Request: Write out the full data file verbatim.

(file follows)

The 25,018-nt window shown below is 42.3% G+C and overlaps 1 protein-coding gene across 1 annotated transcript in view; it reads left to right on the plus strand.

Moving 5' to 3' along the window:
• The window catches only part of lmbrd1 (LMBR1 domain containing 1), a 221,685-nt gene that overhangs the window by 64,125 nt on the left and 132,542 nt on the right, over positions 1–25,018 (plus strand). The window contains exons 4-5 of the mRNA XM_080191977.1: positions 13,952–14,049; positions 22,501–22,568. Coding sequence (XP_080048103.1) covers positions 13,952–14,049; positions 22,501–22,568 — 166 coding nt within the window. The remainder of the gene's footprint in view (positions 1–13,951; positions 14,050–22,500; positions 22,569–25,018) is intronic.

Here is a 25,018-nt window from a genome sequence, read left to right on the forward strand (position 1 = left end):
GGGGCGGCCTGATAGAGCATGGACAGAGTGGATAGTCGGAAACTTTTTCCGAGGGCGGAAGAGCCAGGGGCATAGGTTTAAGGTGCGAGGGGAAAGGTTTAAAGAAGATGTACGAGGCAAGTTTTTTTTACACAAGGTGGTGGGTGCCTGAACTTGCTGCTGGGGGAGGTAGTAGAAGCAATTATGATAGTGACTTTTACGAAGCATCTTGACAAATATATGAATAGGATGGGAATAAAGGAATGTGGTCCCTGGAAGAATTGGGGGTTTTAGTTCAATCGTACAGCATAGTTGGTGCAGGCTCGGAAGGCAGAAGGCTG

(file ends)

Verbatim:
The 25,018-nt window shown below is 42.3% G+C and overlaps 1 protein-coding gene across 1 annotated transcript in view; it reads left to right on the plus strand.

Moving 5' to 3' along the window:
• The window catches only part of lmbrd1 (LMBR1 domain containing 1), a 221,685-nt gene that overhangs the window by 64,125 nt on the left and 132,542 nt on the right, over positions 1–25,018 (plus strand). The window contains exons 4-5 of the mRNA XM_080191977.1: positions 13,952–14,049; positions 22,501–22,568. Coding sequence (XP_080048103.1) covers positions 13,952–14,049; positions 22,501–22,568 — 166 coding nt within the window. The remainder of the gene's footprint in view (positions 1–13,951; positions 14,050–22,500; positions 22,569–25,018) is intronic.

Here is a 25,018-nt window from a genome sequence, read left to right on the forward strand (position 1 = left end):
GGGGCGGCCTGATAGAGCATGGACAGAGTGGATAGTCGGAAACTTTTTCCGAGGGCGGAAGAGCCAGGGGCATAGGTTTAAGGTGCGAGGGGAAAGGTTTAAAGAAGATGTACGAGGCAAGTTTTTTTTACACAAGGTGGTGGGTGCCTGAACTTGCTGCTGGGGGAGGTAGTAGAAGCAATTATGATAGTGACTTTTACGAAGCATCTTGACAAATATATGAATAGGATGGGAATAAAGGAATGTGGTCCCTGGAAGAATTGGGGGTTTTAGTTCAATCGTACAGCATAGTTGGTGCAGGCTCGGAAGGCAGAAGGCTG